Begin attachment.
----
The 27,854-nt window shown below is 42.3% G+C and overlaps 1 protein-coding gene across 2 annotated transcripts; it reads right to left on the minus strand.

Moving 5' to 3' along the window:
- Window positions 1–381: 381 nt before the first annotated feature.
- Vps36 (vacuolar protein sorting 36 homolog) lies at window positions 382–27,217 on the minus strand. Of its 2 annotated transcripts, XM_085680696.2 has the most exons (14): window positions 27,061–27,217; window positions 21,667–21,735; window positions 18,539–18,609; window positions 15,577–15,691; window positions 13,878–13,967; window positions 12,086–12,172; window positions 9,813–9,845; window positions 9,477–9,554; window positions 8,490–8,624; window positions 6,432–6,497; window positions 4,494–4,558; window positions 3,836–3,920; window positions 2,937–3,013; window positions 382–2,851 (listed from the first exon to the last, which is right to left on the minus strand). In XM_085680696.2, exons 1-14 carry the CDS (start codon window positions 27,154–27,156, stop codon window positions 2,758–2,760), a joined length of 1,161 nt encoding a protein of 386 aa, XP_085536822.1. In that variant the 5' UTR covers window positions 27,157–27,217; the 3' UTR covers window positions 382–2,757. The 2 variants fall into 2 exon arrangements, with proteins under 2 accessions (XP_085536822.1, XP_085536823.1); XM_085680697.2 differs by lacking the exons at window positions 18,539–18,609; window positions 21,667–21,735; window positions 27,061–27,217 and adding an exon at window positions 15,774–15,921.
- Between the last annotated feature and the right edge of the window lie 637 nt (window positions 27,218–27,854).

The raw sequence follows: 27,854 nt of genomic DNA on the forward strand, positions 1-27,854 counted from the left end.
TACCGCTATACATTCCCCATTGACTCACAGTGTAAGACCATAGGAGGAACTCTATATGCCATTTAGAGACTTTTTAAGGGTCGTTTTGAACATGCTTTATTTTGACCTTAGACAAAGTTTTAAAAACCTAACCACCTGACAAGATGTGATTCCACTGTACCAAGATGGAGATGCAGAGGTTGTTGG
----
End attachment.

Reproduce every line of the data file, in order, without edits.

The 27,854-nt window shown below is 42.3% G+C and overlaps 1 protein-coding gene across 2 annotated transcripts; it reads right to left on the minus strand.

Moving 5' to 3' along the window:
- Window positions 1–381: 381 nt before the first annotated feature.
- Vps36 (vacuolar protein sorting 36 homolog) lies at window positions 382–27,217 on the minus strand. Of its 2 annotated transcripts, XM_085680696.2 has the most exons (14): window positions 27,061–27,217; window positions 21,667–21,735; window positions 18,539–18,609; window positions 15,577–15,691; window positions 13,878–13,967; window positions 12,086–12,172; window positions 9,813–9,845; window positions 9,477–9,554; window positions 8,490–8,624; window positions 6,432–6,497; window positions 4,494–4,558; window positions 3,836–3,920; window positions 2,937–3,013; window positions 382–2,851 (listed from the first exon to the last, which is right to left on the minus strand). In XM_085680696.2, exons 1-14 carry the CDS (start codon window positions 27,154–27,156, stop codon window positions 2,758–2,760), a joined length of 1,161 nt encoding a protein of 386 aa, XP_085536822.1. In that variant the 5' UTR covers window positions 27,157–27,217; the 3' UTR covers window positions 382–2,757. The 2 variants fall into 2 exon arrangements, with proteins under 2 accessions (XP_085536822.1, XP_085536823.1); XM_085680697.2 differs by lacking the exons at window positions 18,539–18,609; window positions 21,667–21,735; window positions 27,061–27,217 and adding an exon at window positions 15,774–15,921.
- Between the last annotated feature and the right edge of the window lie 637 nt (window positions 27,218–27,854).

The raw sequence follows: 27,854 nt of genomic DNA on the forward strand, positions 1-27,854 counted from the left end.
TACCGCTATACATTCCCCATTGACTCACAGTGTAAGACCATAGGAGGAACTCTATATGCCATTTAGAGACTTTTTAAGGGTCGTTTTGAACATGCTTTATTTTGACCTTAGACAAAGTTTTAAAAACCTAACCACCTGACAAGATGTGATTCCACTGTACCAAGATGGAGATGCAGAGGTTGTTGG